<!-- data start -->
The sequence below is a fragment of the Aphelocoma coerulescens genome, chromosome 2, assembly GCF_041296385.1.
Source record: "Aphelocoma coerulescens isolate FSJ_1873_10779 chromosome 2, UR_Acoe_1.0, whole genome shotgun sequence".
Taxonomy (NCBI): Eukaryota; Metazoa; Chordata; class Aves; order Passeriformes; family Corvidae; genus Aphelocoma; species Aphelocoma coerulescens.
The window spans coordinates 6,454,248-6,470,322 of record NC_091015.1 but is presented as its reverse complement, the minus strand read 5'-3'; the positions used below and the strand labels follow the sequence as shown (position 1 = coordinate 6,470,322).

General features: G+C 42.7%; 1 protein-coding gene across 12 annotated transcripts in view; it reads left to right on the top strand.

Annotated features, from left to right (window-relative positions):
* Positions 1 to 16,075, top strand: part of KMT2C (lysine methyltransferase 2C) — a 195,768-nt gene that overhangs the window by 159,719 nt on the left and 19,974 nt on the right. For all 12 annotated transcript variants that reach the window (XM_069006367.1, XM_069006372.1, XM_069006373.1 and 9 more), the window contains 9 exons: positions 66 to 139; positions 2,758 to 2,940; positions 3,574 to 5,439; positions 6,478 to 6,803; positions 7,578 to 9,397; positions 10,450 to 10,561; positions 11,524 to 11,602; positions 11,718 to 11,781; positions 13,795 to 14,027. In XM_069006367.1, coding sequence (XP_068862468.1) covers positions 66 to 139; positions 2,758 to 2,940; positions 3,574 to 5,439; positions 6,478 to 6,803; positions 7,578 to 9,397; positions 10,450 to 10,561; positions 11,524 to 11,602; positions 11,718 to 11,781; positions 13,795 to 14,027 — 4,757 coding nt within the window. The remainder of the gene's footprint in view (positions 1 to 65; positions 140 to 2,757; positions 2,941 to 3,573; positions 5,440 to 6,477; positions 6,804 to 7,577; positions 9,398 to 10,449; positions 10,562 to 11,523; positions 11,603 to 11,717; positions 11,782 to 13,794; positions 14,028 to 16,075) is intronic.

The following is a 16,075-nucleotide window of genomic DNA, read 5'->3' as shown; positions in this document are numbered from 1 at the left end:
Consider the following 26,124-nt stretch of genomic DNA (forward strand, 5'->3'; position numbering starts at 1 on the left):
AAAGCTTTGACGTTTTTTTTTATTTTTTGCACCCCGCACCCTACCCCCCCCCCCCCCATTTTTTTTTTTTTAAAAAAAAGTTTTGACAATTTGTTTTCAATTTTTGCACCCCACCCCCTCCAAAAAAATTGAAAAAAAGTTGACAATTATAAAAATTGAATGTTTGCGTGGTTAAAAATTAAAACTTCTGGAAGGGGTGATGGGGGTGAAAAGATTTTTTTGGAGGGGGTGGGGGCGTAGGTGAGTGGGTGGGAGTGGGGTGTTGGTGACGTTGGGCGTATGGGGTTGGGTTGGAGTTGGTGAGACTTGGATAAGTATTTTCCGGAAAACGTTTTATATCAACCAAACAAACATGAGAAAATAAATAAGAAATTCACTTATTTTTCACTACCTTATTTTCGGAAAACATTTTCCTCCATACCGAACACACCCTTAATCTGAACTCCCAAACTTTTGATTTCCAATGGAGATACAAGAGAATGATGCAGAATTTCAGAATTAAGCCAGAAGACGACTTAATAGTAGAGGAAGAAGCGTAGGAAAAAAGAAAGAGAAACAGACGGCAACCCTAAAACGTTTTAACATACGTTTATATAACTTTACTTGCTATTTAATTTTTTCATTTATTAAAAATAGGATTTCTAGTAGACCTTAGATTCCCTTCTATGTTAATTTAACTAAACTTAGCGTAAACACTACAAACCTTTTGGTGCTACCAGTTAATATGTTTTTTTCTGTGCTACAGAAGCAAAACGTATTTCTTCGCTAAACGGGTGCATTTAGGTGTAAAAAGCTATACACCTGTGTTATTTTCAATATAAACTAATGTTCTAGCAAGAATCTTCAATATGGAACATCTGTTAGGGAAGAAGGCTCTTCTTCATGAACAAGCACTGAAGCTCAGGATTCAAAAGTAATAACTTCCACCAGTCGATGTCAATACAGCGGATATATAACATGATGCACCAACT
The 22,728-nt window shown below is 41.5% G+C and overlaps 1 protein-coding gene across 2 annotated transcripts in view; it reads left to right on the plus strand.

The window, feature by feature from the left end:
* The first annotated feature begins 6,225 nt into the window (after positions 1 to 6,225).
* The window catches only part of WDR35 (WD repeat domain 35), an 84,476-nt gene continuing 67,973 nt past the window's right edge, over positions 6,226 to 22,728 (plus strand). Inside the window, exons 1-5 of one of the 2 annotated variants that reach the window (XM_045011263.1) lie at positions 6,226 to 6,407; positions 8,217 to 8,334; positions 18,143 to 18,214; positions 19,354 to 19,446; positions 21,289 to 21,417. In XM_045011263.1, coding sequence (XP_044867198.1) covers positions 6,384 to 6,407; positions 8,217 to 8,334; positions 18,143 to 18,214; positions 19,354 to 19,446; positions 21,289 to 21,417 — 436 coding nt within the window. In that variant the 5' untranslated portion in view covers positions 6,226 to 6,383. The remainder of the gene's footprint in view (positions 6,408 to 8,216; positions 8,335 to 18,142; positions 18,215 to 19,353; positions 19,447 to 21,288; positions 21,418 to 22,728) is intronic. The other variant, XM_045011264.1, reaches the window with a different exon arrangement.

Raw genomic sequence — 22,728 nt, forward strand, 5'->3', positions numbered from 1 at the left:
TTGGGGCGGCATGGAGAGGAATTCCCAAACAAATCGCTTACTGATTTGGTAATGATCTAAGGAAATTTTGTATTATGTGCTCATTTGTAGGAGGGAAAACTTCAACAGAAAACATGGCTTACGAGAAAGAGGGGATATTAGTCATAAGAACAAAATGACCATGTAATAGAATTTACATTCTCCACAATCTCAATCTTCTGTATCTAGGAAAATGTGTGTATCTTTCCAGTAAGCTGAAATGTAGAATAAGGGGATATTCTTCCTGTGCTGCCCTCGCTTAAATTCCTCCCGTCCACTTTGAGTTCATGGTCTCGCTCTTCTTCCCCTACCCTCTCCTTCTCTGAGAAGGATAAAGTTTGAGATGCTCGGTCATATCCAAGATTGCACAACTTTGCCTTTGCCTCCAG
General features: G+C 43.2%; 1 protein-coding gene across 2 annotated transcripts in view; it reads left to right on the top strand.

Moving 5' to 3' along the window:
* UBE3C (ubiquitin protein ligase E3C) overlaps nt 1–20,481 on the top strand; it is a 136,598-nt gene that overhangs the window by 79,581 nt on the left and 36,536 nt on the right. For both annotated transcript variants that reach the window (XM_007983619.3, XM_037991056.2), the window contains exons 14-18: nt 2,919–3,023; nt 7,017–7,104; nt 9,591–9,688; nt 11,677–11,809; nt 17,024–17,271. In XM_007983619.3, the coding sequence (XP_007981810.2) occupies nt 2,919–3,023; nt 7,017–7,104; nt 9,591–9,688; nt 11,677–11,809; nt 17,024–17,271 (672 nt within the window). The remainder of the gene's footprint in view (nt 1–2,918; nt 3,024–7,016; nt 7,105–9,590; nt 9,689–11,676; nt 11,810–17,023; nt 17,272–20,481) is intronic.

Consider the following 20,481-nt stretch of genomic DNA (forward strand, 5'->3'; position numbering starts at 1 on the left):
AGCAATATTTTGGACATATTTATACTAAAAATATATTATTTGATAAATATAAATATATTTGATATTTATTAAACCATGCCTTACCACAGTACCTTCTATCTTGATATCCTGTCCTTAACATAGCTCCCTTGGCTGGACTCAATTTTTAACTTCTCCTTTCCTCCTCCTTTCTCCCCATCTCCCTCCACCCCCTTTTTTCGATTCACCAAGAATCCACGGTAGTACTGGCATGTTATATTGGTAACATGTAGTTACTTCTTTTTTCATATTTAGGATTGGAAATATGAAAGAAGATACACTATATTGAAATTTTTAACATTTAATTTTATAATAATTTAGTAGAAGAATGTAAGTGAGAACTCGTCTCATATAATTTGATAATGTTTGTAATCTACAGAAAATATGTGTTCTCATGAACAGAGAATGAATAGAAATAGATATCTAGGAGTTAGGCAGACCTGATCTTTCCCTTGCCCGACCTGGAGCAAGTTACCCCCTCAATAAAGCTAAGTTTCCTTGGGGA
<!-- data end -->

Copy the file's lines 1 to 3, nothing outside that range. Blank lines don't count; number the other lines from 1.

The sequence below is a fragment of the Aphelocoma coerulescens genome, chromosome 2, assembly GCF_041296385.1.
Source record: "Aphelocoma coerulescens isolate FSJ_1873_10779 chromosome 2, UR_Acoe_1.0, whole genome shotgun sequence".
Taxonomy (NCBI): Eukaryota; Metazoa; Chordata; class Aves; order Passeriformes; family Corvidae; genus Aphelocoma; species Aphelocoma coerulescens.